While Lisa and I were driving to San Francisco to get our flight to Ireland, we stopped and talked with Kelli for a few minutes. She seemed in as good a condition as she's been in the past few years. I tell her that it would be difficult for me to rush back home during our trip unless my physical presence was going to be the difference between life and death, and she told me then that she understood that. I'd taken her out to lunch the previous weekend for her 51st birthday. She told me to save up all of the postcards I typically get her on my travels and to bring them back to her all at once. (Because of this, while I have postcards I got for her along the way, I never mailed them.)
While I was in Ireland, I got calls from her close friend, and from the nursing home, and eventually from Mercy San Juan hospital, advising me that Kelli had gotten much worse and was in intensive care (again). The doctors worked on her as they have done before, but eventually they got to the point where they told me that they did not think there was anything else they could do. As the holder of Kelli's medical power of attorney, they asked me for the hard decision that I figured I would eventually have to make. Fortunately, Kelli and I, while we were drawing up these forms and having the notary in to witness her signature, had a serious heart-to-heart discussion over this, so I think I did what she wanted me to do. As long as there was a reasonable hope of recovery, keep trying. But when the experts ran out of treatments and she showed no sign of ever improving or of waking up again, don't let her suffer. I told the doctors to begin "comfort care." Kelli's friend Roxanne was there and later told me that she was with Kelli when she passed, after never regaining conciseness again.
Now as it happens, nobody actually called me to tell me that Kelli had died while I was in Europe. I did not actually learn her exact date of death until later. Her friend dealt with getting the papers to have Kelli's remains cremated, and collected her personal effects from the nursing home, and informed Medicare/Medi-Cal that she had died. We had no plans for a funeral.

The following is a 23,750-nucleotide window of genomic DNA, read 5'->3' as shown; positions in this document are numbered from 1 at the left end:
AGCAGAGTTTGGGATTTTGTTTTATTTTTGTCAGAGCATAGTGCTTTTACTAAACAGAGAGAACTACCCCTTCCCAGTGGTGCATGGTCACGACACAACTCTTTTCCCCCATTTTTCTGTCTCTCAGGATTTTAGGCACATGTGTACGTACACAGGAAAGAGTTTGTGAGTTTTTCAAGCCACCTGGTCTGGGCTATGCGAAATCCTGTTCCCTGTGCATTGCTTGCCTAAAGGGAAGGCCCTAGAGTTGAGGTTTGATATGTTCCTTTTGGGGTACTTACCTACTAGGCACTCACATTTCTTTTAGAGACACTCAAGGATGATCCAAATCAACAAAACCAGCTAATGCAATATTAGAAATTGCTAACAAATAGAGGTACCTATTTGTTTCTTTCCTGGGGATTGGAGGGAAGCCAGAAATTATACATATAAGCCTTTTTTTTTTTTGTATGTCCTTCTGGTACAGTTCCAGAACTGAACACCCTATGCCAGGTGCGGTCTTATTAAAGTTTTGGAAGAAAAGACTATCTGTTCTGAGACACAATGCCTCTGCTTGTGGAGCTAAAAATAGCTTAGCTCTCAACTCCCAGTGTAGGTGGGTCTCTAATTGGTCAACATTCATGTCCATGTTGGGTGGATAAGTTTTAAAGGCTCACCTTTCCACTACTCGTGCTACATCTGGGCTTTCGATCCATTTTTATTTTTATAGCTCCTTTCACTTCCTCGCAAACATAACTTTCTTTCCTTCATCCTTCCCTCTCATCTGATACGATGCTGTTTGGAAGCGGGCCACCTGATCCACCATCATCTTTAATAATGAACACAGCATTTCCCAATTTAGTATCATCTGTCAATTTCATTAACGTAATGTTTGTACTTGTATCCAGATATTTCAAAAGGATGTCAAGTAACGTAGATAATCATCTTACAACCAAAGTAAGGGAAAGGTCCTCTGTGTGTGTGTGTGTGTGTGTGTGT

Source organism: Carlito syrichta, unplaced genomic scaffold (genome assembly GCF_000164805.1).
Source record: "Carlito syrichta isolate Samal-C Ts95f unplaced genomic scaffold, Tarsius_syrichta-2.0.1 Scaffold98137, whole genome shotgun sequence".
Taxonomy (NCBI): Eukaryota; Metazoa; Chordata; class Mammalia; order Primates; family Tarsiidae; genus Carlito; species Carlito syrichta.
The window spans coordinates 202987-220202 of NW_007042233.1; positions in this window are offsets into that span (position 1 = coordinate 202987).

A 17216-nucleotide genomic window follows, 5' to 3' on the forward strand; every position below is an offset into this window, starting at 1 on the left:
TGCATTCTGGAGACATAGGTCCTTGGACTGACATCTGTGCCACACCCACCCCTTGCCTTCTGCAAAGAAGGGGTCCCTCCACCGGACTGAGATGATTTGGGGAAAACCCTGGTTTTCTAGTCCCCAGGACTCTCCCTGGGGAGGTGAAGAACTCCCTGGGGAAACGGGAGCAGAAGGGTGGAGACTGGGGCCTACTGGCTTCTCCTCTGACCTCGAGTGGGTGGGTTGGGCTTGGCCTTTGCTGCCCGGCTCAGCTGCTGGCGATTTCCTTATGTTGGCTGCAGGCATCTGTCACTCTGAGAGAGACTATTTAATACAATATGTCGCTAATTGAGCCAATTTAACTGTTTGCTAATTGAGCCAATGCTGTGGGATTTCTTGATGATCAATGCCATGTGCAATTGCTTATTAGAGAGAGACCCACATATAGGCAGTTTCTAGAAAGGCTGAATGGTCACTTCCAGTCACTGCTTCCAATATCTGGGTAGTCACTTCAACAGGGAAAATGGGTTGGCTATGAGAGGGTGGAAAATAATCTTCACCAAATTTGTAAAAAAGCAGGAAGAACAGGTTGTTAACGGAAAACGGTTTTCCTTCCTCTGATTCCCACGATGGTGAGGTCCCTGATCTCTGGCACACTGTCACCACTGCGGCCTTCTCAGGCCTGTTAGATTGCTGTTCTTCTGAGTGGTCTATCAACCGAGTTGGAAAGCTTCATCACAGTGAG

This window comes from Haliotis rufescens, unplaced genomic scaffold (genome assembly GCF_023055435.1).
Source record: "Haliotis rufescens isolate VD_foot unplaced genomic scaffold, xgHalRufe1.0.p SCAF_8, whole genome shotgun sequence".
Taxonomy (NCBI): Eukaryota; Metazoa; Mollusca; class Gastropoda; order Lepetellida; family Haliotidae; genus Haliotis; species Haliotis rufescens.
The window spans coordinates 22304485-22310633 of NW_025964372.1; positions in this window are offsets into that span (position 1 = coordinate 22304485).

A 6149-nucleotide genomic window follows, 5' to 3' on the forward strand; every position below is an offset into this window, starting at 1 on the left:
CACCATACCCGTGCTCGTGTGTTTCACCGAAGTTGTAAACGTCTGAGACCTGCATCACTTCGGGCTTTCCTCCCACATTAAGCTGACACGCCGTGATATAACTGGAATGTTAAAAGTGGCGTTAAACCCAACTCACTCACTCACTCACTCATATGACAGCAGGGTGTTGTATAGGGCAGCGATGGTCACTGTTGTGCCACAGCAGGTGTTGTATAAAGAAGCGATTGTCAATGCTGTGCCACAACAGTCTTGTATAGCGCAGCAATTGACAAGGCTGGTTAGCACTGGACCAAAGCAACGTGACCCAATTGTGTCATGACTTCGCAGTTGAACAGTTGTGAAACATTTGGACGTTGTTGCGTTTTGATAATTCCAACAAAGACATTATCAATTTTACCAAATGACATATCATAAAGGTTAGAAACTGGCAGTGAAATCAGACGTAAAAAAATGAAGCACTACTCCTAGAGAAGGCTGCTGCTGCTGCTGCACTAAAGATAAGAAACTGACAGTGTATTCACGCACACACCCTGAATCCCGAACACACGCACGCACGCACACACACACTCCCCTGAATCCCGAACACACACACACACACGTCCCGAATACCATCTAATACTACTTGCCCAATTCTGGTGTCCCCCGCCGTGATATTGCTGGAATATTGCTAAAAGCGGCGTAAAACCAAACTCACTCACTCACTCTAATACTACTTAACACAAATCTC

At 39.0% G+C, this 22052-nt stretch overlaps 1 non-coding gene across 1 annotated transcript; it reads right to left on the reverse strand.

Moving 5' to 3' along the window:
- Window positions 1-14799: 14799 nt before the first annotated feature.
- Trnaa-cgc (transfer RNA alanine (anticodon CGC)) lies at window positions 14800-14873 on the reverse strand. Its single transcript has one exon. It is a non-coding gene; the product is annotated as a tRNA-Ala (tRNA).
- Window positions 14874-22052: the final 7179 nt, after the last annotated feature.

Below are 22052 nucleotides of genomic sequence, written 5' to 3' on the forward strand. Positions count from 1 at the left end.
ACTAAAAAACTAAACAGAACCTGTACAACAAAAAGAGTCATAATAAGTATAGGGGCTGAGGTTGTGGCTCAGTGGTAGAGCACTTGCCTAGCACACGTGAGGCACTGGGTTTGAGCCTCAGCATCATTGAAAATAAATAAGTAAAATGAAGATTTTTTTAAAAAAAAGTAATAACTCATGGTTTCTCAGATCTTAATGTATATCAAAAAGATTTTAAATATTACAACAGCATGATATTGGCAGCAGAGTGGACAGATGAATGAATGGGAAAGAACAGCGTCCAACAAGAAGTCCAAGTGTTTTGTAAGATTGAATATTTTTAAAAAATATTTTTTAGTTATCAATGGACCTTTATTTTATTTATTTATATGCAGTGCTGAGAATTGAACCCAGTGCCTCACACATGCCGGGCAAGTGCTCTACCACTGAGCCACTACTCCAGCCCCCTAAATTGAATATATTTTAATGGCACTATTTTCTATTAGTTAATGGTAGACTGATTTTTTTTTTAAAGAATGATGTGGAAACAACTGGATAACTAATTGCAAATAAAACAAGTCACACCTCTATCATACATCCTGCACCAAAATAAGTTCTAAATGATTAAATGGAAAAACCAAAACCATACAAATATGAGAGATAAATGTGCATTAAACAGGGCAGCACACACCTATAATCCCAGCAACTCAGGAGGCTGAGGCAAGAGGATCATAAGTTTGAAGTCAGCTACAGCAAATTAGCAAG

This photo was taken at my mother's remembrance event in Brownsville CA earlier this year. Kelli was able to come and visit with her good friends from the area. I'm glad they were able to get together for what turned out to be the last time.
We planed no funeral; however, there probably will be a event like the one held for my mother, and possibly in the same place, once the parties involved can coordinate everything necessary. I will announce when that happens. It is my hope that we will eventually have my sister's remains interned at Sutter Cemetery, near where our grandparents are buried.
Regrettably, Kelli's never got to see her grandson, as Keith Leon Standlee, child of Shane Standlee and Amber Hughes, was born on September 19th. (I also realize now that I did not write about that here in my journal, only reposting the news in a Facebook post passed on from baby Keith's mother.
I'm pretty sure I did all that I could for my sister. It's now my job as executor (not that she actually had much, and no real property) to do my part of cleaning up what estate she does have. I've ordered a copy of the death certificate from the Sacramento County Clerk. As I've also never closed out my late mother's bank account either, I have a feeling I'm going to need to schedule a day in Yuba City/Marysville to do talk to banks and credit unions.